There was a charged moment, sometime in the early years of this century, when it seemed Lee Pace could become one of America’s major screen actors. A sensitive everyman with a simultaneous, soulful outsider affinity, he made a dazzling debut as a transgender showgirl in “Soldier’s Girl,” but the slide into more workaday roles since then has been steady.
“Driven” is nothing if not workaday: A diverting, color-by-numbers comedy of mad moguls, FBI informants and not-so-fast cars in disco-to-Reagan-era California, Nick Hamm’s loosely fact-based film plays as a good-humored knockoff of Doug Liman’s “American Made” or David O. Russell’s “American Hustle,” without even those films’ Scorsesesque ambitions. Improbably enough, however, it gives Pace a role to echo his earliest, most exciting promise: As disgraced automobile tycoon John DeLorean, he precisely etches an self-unmade man of tightly pinched sorrow, hovering some way above the gaudy hijinks beneath him. As loud and synthetic as its characters’ polyester suits, “Driven” will run up modest theatrical mileage before cruising onto VOD.
If “Driven” rolls happily enough with that disconnect, that’s because DeLorean isn’t its primary interest. Rather, it’s a markedly less remarkable schmuck, drug smuggler turned bumbling FBI mole Jim Hoffman, who’s the nominal hero of this tall-but-kinda-true story. Played with mugging, mustachioed joviality by Jason Sudeikis, Hoffman is that most durable of tragicomic archetypes: the charmed, non-stick dolt who repeatedly slips through situations of far greater consequence than he. Whether that makes him more sympathetic than DeLorean, an evasive genius undone by the scale and egocentricity of his dreams, is open to question, but Colin Bateman’s screenplay largely takes the lesser man’s point of view on their criminal collision course.
As is practically de rigueur with jaunty true-crime whirls of this nature, “Driven” begins somewhere near the end, as Hoffman is walked into a courtroom in a snappy flurry of cuts and glam-rock scoring, while being given officious last-minute coaching by brisk federal agent Benedict J. Tisa (Corey Stoll). The nature of the case, riddled with ambiguities and half-truths, is revealed over a recurring series of flash-forwards. The principal narrative, meanwhile, begins in 1974, when Hoffman, then a cheerfully corrupt pilot, is arrested by Stoll after ferrying enough cocaine to fuel Studio 54 for an entire eon from Bolivia to the U.S., under the guise of a family vacation with his unwitting wife Ellen (Judy Greer, reliably game in a princess-to-patsy part) and kids.
Rather than face 30 years in prison, Hoffman agrees to go undercover as an informant in a long-term scheme to entrap high-rolling sleazebag dealer Hetrick (Michael Cudlitz), while living a life of surface luxury on the government’s payroll in San Diego County’s moneyed Pauma Valley. If this palm-tree paradise looks even lusher than you might expect, that’d be because the film was shot entirely on location in co-producing territory Puerto Rico — amid the recent hurricanes, as it happens, though the final product has emerged looking sleek and permatanned from its production woes.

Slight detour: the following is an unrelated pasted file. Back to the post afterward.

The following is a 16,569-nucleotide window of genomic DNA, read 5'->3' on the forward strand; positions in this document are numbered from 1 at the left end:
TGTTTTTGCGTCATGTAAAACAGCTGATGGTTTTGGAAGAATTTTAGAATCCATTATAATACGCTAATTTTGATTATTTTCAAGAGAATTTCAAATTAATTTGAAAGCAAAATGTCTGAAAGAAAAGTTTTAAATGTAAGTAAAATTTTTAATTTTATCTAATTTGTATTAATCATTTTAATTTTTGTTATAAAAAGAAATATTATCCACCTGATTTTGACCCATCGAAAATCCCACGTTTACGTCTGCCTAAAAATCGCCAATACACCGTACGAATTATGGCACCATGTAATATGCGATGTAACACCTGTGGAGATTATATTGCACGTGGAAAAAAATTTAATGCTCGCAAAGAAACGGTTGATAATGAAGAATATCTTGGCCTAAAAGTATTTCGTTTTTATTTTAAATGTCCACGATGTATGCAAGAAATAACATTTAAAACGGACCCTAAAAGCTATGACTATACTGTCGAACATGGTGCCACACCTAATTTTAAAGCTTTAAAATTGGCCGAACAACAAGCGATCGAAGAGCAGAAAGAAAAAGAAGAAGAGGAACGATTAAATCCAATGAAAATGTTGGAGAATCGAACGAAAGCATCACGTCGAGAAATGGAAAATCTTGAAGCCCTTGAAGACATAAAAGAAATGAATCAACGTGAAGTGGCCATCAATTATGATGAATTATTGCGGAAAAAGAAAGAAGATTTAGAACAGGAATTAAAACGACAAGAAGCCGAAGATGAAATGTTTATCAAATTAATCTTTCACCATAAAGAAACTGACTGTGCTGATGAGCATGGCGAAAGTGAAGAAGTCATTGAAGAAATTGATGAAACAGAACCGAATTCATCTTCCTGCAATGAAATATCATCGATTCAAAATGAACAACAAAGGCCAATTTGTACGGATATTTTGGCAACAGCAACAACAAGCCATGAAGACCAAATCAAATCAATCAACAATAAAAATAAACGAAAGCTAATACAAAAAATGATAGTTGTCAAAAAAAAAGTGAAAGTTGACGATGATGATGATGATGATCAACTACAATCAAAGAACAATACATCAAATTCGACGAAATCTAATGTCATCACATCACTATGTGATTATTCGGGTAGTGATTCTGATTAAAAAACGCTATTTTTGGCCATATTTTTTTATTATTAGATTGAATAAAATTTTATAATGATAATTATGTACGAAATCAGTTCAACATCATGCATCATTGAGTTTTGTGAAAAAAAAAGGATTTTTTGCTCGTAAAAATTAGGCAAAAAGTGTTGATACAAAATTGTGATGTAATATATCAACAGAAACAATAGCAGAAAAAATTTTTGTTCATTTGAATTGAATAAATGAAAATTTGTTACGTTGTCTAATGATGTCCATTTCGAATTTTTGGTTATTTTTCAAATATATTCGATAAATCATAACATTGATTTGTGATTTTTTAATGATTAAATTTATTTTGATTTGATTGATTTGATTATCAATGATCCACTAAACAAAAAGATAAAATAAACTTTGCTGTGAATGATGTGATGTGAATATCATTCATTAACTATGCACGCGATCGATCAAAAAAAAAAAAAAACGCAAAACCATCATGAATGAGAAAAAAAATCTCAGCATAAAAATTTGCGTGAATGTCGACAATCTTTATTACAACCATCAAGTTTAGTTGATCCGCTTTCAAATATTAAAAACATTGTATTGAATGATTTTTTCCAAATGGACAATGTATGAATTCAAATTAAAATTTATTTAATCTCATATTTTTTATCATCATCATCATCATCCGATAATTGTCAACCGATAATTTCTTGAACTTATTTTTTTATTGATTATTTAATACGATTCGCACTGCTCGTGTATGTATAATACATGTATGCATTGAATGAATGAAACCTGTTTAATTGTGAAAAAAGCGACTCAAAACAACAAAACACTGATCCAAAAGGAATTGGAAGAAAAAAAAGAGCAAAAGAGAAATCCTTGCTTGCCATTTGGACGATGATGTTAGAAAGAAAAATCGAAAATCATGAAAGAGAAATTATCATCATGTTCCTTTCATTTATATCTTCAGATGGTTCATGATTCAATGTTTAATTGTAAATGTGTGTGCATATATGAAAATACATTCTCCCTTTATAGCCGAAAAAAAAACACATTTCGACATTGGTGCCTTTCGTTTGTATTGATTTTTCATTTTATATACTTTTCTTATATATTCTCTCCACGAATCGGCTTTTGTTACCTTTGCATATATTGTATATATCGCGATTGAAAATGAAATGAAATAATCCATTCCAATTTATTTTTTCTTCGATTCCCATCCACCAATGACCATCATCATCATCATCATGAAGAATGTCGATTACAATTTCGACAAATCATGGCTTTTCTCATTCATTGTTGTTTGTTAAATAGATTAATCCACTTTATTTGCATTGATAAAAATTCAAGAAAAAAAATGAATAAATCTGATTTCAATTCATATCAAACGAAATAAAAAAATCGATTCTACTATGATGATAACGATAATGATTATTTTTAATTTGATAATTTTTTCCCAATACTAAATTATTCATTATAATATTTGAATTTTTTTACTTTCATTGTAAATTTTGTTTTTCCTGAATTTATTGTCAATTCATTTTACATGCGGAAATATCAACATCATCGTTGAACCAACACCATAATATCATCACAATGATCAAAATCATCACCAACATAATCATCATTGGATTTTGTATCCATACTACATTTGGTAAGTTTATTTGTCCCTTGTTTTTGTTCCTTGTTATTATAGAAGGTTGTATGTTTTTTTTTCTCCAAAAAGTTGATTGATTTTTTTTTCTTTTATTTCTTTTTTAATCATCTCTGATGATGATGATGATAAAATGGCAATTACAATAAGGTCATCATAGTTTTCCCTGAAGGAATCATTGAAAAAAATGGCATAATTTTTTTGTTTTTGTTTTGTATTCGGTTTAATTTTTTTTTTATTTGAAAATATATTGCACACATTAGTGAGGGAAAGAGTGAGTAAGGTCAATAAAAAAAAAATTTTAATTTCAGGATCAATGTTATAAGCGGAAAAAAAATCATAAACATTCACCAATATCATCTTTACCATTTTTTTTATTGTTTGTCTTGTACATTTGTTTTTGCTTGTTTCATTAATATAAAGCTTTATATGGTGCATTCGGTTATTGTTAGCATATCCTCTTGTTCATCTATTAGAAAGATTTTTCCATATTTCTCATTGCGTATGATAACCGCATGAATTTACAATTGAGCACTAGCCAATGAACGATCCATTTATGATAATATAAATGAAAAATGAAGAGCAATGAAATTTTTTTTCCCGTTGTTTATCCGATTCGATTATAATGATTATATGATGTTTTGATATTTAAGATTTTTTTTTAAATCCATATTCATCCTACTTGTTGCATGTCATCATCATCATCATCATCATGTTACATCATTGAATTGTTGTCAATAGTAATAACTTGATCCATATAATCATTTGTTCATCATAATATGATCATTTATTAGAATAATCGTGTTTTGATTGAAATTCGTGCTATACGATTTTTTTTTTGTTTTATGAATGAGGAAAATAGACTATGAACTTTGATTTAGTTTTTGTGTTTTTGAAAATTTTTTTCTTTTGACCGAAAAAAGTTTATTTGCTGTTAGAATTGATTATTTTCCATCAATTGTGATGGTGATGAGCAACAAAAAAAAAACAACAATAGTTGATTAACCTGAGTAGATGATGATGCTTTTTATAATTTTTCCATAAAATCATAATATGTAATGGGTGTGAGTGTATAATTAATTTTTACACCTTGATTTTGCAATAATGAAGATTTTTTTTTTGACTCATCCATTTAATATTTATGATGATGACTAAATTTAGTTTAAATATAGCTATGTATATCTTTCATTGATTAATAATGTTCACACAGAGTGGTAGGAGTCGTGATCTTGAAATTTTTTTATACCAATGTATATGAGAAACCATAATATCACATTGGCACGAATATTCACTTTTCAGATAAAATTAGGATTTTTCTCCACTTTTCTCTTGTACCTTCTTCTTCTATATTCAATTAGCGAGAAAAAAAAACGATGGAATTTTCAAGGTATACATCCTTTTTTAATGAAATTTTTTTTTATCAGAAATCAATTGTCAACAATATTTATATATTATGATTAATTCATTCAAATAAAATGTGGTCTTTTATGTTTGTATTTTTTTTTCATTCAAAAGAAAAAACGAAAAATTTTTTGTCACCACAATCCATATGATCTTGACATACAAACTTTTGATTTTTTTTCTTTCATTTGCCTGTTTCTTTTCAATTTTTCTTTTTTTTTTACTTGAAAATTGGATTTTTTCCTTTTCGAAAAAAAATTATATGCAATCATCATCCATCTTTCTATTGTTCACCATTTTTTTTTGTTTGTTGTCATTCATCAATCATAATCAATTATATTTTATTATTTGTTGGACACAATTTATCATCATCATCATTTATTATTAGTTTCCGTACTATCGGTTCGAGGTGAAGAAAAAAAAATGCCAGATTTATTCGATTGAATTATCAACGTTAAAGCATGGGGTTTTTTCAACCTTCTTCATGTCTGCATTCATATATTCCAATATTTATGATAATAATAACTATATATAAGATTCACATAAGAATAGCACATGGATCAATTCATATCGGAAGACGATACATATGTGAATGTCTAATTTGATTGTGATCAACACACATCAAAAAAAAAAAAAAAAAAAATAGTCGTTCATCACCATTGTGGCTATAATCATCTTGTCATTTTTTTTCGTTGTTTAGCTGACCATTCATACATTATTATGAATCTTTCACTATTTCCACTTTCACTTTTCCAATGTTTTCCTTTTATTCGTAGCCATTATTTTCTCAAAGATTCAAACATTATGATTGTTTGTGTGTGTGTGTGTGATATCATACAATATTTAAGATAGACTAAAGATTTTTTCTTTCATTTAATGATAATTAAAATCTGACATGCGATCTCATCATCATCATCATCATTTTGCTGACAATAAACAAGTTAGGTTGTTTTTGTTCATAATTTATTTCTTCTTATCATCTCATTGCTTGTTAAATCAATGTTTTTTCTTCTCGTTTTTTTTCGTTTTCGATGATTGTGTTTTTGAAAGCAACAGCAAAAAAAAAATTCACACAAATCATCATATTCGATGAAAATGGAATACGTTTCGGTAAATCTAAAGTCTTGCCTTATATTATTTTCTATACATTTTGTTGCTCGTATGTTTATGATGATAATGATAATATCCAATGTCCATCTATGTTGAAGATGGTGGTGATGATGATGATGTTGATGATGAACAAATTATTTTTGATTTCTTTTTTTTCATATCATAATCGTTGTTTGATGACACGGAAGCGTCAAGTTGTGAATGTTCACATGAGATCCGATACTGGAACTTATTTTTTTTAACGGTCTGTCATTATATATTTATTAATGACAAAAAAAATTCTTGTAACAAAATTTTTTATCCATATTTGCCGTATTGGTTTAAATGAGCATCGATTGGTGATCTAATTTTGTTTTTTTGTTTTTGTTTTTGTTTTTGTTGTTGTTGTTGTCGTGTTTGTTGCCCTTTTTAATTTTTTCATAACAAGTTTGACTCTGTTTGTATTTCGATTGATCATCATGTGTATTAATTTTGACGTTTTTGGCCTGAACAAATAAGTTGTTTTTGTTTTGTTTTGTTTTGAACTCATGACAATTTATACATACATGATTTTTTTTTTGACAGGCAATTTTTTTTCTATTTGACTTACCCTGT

As if he weren’t sufficiently out of his depth on millionaire’s row, engine nerd Hoffman is astonished to find himself living across the road from John DeLorean, recently departed from his name-making stint at General Motors and dreaming up the unreliable, wing-doored sports car that “Back to the Future” would eventually make immortal.
The two men gradually become friends if never equals: Julia Michelle Santiago’s amusingly kitschtacular costume design is particularly effective in marking the insurmountable differences in class and classiness between the two, even as they’re decked out in equally flammable fabrics. (One particularly keen-eyed detail sees Hoffman’s square white wifebeater showing all too plainly under a flimsy yellow party shirt.) But while Hoffman, all too eager for distraction from his FBI grunt work, is content to be DeLorean’s charity-case drudge, the visionary engineer has a riskier purpose in mind for him when cash-flow problems strike his fledgling car company — one that also serves the feds’ interests rather neatly.
Working in spryer mode than in 2016’s Irish political biopic “The Journey,” Hamm handles the ensuing zigs and zags of Bateman’s smart-aleck script with well-oiled efficiency, though few surprises are uncovered in either the material or its presentation: every shot, cut and Now That’s What I Call Disco song cue lands exactly where you expect it to. Sudeikis’ generally engaging glibness sets the tone for the action, which is what the strange, spiritually blighted softness of Pace’s DeLorean works so intriguingly against.
Even at the character’s most smarmily confident, the actor’s willowy body language and lightly sandpapered voice lends DeLorean a disquieting aura of forthcoming tragedy that he’s already somehow accepted — a sense, if you will, that where he and his business are ultimately going, he won’t need roads. Against the film’s own boisterous inclinations, Pace gives it something like a heart, albeit a closed, melancholic one: that’s some acting, and it’s maybe more than these agreeably derivative proceedings deserve. Like its less interesting chancer of a protagonist, however, “Driven” will take what brushes with greatness it can get.